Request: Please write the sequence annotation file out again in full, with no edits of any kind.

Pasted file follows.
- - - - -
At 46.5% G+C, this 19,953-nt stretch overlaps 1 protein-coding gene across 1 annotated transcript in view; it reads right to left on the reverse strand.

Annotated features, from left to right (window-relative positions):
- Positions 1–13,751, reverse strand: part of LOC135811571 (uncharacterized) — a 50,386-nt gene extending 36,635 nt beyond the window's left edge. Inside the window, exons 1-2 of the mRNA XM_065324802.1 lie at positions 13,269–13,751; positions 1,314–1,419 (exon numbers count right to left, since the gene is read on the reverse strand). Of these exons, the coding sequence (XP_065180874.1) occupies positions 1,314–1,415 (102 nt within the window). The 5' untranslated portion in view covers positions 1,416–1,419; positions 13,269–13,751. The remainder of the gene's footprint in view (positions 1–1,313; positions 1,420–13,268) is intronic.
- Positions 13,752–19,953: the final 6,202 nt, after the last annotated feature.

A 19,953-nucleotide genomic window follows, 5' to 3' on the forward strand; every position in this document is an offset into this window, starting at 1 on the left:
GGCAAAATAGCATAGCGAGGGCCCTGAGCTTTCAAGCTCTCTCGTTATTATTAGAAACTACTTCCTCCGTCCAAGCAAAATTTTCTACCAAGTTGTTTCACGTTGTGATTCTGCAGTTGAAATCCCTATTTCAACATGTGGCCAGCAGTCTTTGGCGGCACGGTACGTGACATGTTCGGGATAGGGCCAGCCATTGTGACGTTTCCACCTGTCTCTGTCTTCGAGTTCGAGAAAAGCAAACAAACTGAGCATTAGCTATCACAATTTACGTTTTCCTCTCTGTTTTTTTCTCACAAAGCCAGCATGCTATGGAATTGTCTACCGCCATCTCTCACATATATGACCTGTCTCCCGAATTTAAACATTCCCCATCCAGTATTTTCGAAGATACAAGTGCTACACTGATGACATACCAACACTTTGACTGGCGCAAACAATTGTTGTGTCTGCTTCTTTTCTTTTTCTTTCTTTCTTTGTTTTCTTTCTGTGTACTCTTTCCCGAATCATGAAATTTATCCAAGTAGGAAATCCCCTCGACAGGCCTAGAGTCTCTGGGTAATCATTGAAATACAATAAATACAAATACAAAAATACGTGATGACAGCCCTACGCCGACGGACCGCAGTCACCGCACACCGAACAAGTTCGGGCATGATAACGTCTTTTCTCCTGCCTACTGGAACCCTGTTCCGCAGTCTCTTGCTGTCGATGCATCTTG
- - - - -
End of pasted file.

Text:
At 46.5% G+C, this 19,953-nt stretch overlaps 1 protein-coding gene across 1 annotated transcript in view; it reads right to left on the reverse strand.

Annotated features, from left to right (window-relative positions):
- Positions 1–13,751, reverse strand: part of LOC135811571 (uncharacterized) — a 50,386-nt gene extending 36,635 nt beyond the window's left edge. Inside the window, exons 1-2 of the mRNA XM_065324802.1 lie at positions 13,269–13,751; positions 1,314–1,419 (exon numbers count right to left, since the gene is read on the reverse strand). Of these exons, the coding sequence (XP_065180874.1) occupies positions 1,314–1,415 (102 nt within the window). The 5' untranslated portion in view covers positions 1,416–1,419; positions 13,269–13,751. The remainder of the gene's footprint in view (positions 1–1,313; positions 1,420–13,268) is intronic.
- Positions 13,752–19,953: the final 6,202 nt, after the last annotated feature.

A 19,953-nucleotide genomic window follows, 5' to 3' on the forward strand; every position in this document is an offset into this window, starting at 1 on the left:
GGCAAAATAGCATAGCGAGGGCCCTGAGCTTTCAAGCTCTCTCGTTATTATTAGAAACTACTTCCTCCGTCCAAGCAAAATTTTCTACCAAGTTGTTTCACGTTGTGATTCTGCAGTTGAAATCCCTATTTCAACATGTGGCCAGCAGTCTTTGGCGGCACGGTACGTGACATGTTCGGGATAGGGCCAGCCATTGTGACGTTTCCACCTGTCTCTGTCTTCGAGTTCGAGAAAAGCAAACAAACTGAGCATTAGCTATCACAATTTACGTTTTCCTCTCTGTTTTTTTCTCACAAAGCCAGCATGCTATGGAATTGTCTACCGCCATCTCTCACATATATGACCTGTCTCCCGAATTTAAACATTCCCCATCCAGTATTTTCGAAGATACAAGTGCTACACTGATGACATACCAACACTTTGACTGGCGCAAACAATTGTTGTGTCTGCTTCTTTTCTTTTTCTTTCTTTCTTTGTTTTCTTTCTGTGTACTCTTTCCCGAATCATGAAATTTATCCAAGTAGGAAATCCCCTCGACAGGCCTAGAGTCTCTGGGTAATCATTGAAATACAATAAATACAAATACAAAAATACGTGATGACAGCCCTACGCCGACGGACCGCAGTCACCGCACACCGAACAAGTTCGGGCATGATAACGTCTTTTCTCCTGCCTACTGGAACCCTGTTCCGCAGTCTCTTGCTGTCGATGCATCTTG